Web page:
- We really live in a day of acquisition of technology companies. This infographic isn’t one of those quickie ones you see to make a single point. Follow the paths to see who owns what. I found it fascinating.
Blog Posts on doug … off the record
- Sunday – My Week Ending March 4, 2018
- Monday – Just making a song
- Tuesday – Digging without leaving home
- Wednesday – OTF Summer Institutes
- Thursday – Cities
- Friday – This Week in Ontario Edublogs
- Saturday – A virtual holiday
- Sunday – Whatever happened to … red exit signs?
My on demand page can be found here. The latest edition features blog posts from:
Technology Trouble Shooting
Updated – Last week, I had my tongue in my mouth and chewed hard when I complained that I couldn’t update my Asus VivoTab because of storage problems and suggested that deleting Chrome would do it.
As it turns out, I deleted Chrome and Firefox and the update went through smoothly! Does that make me an Edge user though? I still have Opera on it. <grin>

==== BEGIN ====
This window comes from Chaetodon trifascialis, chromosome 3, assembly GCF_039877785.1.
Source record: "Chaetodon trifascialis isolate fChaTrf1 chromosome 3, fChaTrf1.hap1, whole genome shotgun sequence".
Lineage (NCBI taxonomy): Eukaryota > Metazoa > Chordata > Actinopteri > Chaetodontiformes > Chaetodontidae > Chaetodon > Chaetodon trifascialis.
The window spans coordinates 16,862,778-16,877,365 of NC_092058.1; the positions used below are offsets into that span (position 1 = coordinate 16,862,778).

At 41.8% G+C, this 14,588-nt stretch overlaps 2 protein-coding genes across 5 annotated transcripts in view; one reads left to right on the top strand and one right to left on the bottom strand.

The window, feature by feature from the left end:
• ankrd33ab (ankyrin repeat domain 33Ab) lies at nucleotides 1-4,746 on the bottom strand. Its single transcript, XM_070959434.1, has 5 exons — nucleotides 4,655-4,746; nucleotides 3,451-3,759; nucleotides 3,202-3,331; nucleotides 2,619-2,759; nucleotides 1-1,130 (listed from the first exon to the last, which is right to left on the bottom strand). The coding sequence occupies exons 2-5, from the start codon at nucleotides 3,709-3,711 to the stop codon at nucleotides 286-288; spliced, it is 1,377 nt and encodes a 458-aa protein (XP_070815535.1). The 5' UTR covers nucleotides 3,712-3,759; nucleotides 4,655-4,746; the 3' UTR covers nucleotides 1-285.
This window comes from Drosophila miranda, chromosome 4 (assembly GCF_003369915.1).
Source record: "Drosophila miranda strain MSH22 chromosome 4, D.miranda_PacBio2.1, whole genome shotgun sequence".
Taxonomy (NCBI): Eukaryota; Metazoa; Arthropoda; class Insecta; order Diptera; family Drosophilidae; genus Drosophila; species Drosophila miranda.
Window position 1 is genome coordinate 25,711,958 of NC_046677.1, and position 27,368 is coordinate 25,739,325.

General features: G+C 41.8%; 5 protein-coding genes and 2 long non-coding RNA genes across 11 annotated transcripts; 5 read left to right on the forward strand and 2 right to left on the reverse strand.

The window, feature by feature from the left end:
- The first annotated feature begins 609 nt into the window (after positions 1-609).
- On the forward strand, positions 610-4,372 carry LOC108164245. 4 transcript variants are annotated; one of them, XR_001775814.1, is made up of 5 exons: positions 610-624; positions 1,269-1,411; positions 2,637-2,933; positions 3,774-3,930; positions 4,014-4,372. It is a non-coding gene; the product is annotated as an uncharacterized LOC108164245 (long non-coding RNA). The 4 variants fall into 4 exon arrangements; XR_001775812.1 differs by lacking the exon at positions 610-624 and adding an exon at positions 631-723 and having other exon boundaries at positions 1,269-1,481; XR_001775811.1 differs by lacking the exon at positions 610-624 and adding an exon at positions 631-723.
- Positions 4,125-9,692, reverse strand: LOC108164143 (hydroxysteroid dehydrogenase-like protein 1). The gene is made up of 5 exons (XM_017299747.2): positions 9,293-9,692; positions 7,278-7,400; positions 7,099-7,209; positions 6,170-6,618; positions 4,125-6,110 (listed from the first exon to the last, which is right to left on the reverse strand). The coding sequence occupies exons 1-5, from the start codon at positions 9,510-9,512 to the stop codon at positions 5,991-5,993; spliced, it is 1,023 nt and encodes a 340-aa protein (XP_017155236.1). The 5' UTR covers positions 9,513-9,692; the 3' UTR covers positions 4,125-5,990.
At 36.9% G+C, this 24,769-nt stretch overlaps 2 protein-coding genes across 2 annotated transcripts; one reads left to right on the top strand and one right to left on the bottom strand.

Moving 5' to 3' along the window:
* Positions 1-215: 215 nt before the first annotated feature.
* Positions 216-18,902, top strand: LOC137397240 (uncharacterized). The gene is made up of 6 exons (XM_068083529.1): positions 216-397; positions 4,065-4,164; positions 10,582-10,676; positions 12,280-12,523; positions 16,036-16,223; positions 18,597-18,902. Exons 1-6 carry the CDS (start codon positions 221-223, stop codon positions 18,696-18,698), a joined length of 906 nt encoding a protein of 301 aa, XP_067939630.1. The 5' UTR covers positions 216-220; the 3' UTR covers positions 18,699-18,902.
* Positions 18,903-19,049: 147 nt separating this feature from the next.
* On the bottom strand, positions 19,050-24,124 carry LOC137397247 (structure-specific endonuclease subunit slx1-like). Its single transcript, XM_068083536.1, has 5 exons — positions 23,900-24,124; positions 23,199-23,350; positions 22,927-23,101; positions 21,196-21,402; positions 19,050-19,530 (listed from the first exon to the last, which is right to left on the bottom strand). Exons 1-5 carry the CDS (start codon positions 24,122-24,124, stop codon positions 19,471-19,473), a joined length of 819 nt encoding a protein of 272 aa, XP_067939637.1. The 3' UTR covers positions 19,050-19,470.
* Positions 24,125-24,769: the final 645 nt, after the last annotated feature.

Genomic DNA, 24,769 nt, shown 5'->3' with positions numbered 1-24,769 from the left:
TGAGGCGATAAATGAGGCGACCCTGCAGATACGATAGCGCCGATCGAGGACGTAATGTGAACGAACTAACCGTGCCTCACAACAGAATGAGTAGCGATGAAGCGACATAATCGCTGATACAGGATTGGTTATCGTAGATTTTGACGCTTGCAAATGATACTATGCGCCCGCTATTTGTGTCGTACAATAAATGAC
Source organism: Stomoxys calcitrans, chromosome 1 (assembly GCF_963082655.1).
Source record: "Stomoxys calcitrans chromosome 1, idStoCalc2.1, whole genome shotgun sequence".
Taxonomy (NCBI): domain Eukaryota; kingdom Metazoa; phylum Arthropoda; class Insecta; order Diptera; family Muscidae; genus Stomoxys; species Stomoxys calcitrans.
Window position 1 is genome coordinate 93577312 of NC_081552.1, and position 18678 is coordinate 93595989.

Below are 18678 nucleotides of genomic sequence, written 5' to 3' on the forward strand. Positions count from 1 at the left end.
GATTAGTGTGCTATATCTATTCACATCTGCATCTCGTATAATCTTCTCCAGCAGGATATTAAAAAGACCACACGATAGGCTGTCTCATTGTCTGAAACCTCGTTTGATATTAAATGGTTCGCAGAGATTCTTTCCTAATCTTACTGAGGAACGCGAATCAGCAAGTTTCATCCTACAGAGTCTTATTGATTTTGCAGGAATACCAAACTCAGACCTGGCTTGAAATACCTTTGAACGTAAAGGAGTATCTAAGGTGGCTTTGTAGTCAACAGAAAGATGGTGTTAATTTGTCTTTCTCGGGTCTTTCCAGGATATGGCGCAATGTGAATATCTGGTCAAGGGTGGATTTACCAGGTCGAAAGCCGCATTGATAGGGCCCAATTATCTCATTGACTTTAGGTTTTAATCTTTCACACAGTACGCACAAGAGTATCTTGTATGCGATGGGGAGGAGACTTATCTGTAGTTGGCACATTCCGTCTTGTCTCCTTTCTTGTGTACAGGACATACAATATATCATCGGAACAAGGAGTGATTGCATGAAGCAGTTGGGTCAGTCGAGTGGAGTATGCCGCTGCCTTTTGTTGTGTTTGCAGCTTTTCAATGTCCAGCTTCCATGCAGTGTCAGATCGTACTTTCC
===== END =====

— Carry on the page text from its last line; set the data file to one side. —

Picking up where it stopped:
Weekly Challenge – I’ve been playing around with the Samsung VPN setting on my phone. Apparently, they acquired the code from Opera. It doesn’t always run smoothly for me though. I’ll try to access something and the phone goes dead until I turn the VPN off. There’s probably a message there.
Video of the Week – Video killed the radio star
This has been an ear worm ever since I used it to lead into my voicEd radio show. Enjoy.
My Favourite Photo This Week
Part of my morning walk with the dog takes us along a county road. Like most roads, there is an amber stripe down the centre and two white stripes on the sides. The amber stripe holds up well but, for some reason, the white stripes don’t.
Different paint? The blade from the snow plough? Cars drive over it? I don’t know but when you’re walking, walking, walking, you look for anything to amuse you. Since the white stripes appear to take a beating, they give patterns, like a Rorschach test. I shared one before and saw this one this week.
I’m pretty sure that my mother had a cameo with that figure in it.
Thanks for reading.